In 2016, TIFF attracted more than 120,000 attendees.[6]

Awards edit

  • Transilvania Trophy;
  • Best Directing Award;
  • Special Jury Award;
  • Best Performance Award;
  • Special mention of the jury;
  • FIPRESCI Award;
  • Audience Award;
  • Excellency Award;
  • Lifetime Achievement Award;
  • Romanian Days Award for Feature Film;
  • Romanian Days Award for Short Film;
  • Romanian Days Award for Best Debut;
  • Award for the Best Film in the Shadows Shorts Competition;
  • Special Mention of the Short Film Jury in the Romanian Days;
  • Let's Go Digital! Award for the Best Film Produced in the LGD! Workshop;
  • Transilvania Pitch Stop Development Award;
  • Transilvania Pitch Stop Post Production Award;
  • Local Competition Award;
  • Special Mention at the Local Competition;
  • Young Francophone Jury Prize.
Debra Winger (right) at Transilvania International Film Festival 2014

Over the years, Transilvania IFF's Lifetime Achievement Award has been presented to important figures of European and worldwide cinema, including Sophia Loren Nastassja Kinski, Jiří Menzel, Debra Winger, Claude Lelouch, Geraldine Chaplin, Wim Wenders, Marin Karmitz, Jacqueline Bisset, Michael York, Catherine Deneuve, Claudia Cardinale, Annie Girardot, Udo Kier, Vanessa Redgrave, Nicolas Roeg and Franco Nero.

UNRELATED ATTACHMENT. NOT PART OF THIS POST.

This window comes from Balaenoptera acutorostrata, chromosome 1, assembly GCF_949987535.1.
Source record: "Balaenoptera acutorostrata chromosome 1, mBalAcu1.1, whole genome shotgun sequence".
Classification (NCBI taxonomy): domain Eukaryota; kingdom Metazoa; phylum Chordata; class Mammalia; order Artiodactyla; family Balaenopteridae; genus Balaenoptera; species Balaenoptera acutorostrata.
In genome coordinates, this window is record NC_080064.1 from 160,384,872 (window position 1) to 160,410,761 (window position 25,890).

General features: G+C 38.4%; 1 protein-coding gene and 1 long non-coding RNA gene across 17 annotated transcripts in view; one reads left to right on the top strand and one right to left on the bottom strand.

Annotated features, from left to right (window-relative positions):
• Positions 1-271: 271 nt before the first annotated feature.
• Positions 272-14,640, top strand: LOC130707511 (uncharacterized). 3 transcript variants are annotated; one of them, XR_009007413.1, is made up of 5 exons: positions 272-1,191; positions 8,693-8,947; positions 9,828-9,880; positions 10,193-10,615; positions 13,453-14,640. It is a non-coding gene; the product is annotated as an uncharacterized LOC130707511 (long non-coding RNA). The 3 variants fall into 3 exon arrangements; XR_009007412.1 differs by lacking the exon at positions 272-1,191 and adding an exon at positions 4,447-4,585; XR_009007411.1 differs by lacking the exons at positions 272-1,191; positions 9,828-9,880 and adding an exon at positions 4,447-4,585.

Transilvania Trophy recipients edit

Year Film Director Country
2021 The Whaler Boy Philipp Yuryev   Russia
2020 Babyteeth Shannon Murphy   Australia
2019 MONOS Alejandro Landes   Colombia
2018 Las herederas Marcelo Martinessi   Paraguay
2017 Chemi Bednieri Ojakhi Nana Ekvtimishvili, Simon Groß   Georgia
2016 Câini Bogdan Mirică   Romania
2015 El incendio Juan Schnitman   Argentina
2014 Stockholm Rodrigo Sorogoyen   Spain
2013 Ship of Theseus Anand Gandhi   India/  Netherlands
2012 Oslo, 31. august Joachim Trier   Norway
2011 Sin retorno Miguel Cohan   Spain/  Argentina
2010 Jao nok krajok Anocha Suwichakornpong   Thailand
2009 Nord Rune Denstad Langlo   Norway
Polițist, adjectiv Corneliu Porumboiu   Romania
2008 Intimidades de Shakespeare y Víctor Hugo Yulene Olaizola   Mexico
2007 La sagrada familia Sebastián Lelio   Chile
2006 A fost sau n-a fost? Corneliu Porumboiu   Romania
2005 4 Ilya Khrzhanovsky   Russia/  Netherlands
Whisky Juan Pablo Rebella, Pablo Stoll   Uruguay/  Argentina/  Germany/  Spain
2004 Días de Santiago Josué Méndez   Peru
2003 Nói albinói Dagur Kári   Iceland/  Germany/  UK/  Denmark
2002 Occident Cristian Mungiu   Romania

See also edit

References edit

  1. ^ "Ultimele noutati TIFF". 23 March 2004.
  2. ^ "Transilvania IFF accredited by the FIAPF". TIFF. 16 February 2011.
  3. ^ Brian Brooks (12 May 2010). "10 Best Fests: A Directory". Indiewire.
  4. ^ "About the festival". TIFF.
  5. ^ Bergan, Ronald (14 June 2007). "Just don't mention Dracula". The Guardian. Retrieved 28 June 2017.
  6. ^ "Un nou record de spectatori la TIFF 2016: peste 79.000". 8 June 2016.

External links edit